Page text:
Quarterly Financial Report for the quarter ended June 30, 2022

1.0 Introduction

This quarterly financial report should be read in conjunction with the Main Estimates and Supplementary Estimates. It has been prepared by Canadian Grain Commission (CGC) management as required by section 65.1 of the Financial Administration Act and is in the form and manner prescribed by the Treasury Board. This quarterly report has not been subject to an external audit or review.

1.1 Authority, Mandate and Program Activities

The CGC was established in 1912 and is the federal government department responsible for administering the provisions of the Canada Grain Act (CGA).

The CGC’s mandate as set out in the act is to, “in the interests of the grain producers, establish and maintain standards of quality for Canadian grain and regulate grain handling in Canada, to ensure a dependable commodity for domestic and export markets”.

The CGC’s vision is “To be a world class, science-based quality assurance provider”. The Minister of Agriculture and Agri-Food is responsible for the CGC.

The CGC’s Core Responsibility is Grain Regulation, or, to regulate grain handing in Canada and to establish and maintain science based standards for Canadian grain. The Commission regulates the handing of 20 grainsFootnote1 grown in Canada to protect producer rights and to ensure the integrity of grain transactions.

The CGC’s Departmental Results are that domestic and international markets regard Canadian grain as dependable and safe, and that farmers are fairly compensated for their grain. The CGC has three programs: Grain Quality, Grain Research and Safeguards for Grain Farmers. Internal Services supports these programs.

Further details on the CGC’s authority, mandate, and programs may be found in the Departmental Plan, the Departmental Results Report, and the Main Estimates.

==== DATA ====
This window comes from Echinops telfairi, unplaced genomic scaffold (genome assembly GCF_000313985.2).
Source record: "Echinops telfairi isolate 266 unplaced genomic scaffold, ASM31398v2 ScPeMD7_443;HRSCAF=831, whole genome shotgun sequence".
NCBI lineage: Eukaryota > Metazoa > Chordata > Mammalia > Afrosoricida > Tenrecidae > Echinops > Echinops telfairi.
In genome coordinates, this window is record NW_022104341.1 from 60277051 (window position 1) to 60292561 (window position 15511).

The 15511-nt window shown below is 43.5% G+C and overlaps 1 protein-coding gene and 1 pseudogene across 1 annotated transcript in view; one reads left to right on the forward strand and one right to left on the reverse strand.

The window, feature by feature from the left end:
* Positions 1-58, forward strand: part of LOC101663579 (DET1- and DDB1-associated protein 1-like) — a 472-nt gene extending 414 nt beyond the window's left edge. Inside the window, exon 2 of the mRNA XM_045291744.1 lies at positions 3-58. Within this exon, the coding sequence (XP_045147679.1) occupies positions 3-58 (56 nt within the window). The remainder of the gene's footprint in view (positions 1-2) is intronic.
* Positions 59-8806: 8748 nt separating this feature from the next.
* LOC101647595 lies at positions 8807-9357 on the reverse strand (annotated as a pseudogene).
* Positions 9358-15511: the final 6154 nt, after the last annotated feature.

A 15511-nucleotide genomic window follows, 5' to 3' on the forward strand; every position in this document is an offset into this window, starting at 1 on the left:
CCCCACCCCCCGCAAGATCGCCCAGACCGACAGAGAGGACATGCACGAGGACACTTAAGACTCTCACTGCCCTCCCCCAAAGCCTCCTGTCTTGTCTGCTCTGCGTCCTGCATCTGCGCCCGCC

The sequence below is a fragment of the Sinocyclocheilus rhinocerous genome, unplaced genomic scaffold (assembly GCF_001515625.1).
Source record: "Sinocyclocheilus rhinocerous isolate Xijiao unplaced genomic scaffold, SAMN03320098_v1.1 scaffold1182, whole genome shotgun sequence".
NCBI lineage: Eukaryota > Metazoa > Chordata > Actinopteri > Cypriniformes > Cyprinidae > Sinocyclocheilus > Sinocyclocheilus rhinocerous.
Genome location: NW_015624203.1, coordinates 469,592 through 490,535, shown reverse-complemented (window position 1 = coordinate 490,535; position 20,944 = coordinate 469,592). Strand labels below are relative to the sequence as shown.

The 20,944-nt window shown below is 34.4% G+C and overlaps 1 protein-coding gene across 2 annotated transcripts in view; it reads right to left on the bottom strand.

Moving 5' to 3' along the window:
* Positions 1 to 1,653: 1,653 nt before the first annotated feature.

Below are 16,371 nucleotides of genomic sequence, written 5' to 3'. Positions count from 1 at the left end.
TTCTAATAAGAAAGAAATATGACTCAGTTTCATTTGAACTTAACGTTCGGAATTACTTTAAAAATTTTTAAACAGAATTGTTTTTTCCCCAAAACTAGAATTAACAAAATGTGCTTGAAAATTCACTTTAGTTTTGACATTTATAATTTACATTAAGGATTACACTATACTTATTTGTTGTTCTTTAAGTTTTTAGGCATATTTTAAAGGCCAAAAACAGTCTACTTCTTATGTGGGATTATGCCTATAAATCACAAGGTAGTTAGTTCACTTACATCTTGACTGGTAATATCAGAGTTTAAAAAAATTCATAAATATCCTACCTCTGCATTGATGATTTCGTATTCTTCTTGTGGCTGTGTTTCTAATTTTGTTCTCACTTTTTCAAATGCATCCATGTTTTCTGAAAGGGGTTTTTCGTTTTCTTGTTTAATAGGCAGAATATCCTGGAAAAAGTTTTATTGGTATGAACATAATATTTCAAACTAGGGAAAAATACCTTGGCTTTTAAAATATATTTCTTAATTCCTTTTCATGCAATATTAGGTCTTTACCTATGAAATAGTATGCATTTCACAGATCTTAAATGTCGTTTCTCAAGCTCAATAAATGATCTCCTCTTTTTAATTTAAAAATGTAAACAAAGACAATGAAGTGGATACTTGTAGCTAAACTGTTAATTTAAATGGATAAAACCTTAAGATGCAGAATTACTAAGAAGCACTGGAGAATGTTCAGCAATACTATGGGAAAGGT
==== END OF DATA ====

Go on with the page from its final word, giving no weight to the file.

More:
1.2 Basis of Presentation

This quarterly report has been prepared by management using an expenditure basis of accounting (modified cash) and a special purpose financial reporting framework designed to meet financial information needs with respect to the use of spending authorities. The accompanying Statement of Budgetary Authorities compares the department’s spending authorities granted by Parliament to those used by the department. Information in the Statement of Authorities is consistent with that in the Main Estimates and Supplementary Estimates.

The authority of Parliament is required before moneys can be spent by the Government. Approvals are given in the form of annually approved limits through Appropriations Acts or through legislation in the form of statutory spending for specific purposes.

As part of the Parliamentary business of supply, the Main Estimates must be tabled in Parliament on or before March 1 preceding the new fiscal year.

The CGC uses the full accrual method of accounting to prepare and present its annual departmental financial statements included in the Departmental Results Report. However, the spending authorities voted by Parliament are on an expenditure basis (modified cash) of accounting.

1.3 Canadian Grain Commission Financial Structure

CGC programs and activities are funded through a combination of revolving fund (based on service fees) and appropriation sources. Approximately 90 percent of CGC costs are funded through its service fees. The CGC funding structure is based on budgetary authorities that are comprised of both statutory and voted (non-statutory) authorities. The statutory authorities include employee benefit plan authority for appropriation-funded personnel costs and CGC revolving fund authority, which allows the CGC to re-spend fees that it has collected. The voted authority is Vote 1 – Program Expenditures, which includes annual appropriation authority and any one-time ad hoc appropriation authority for the fiscal year.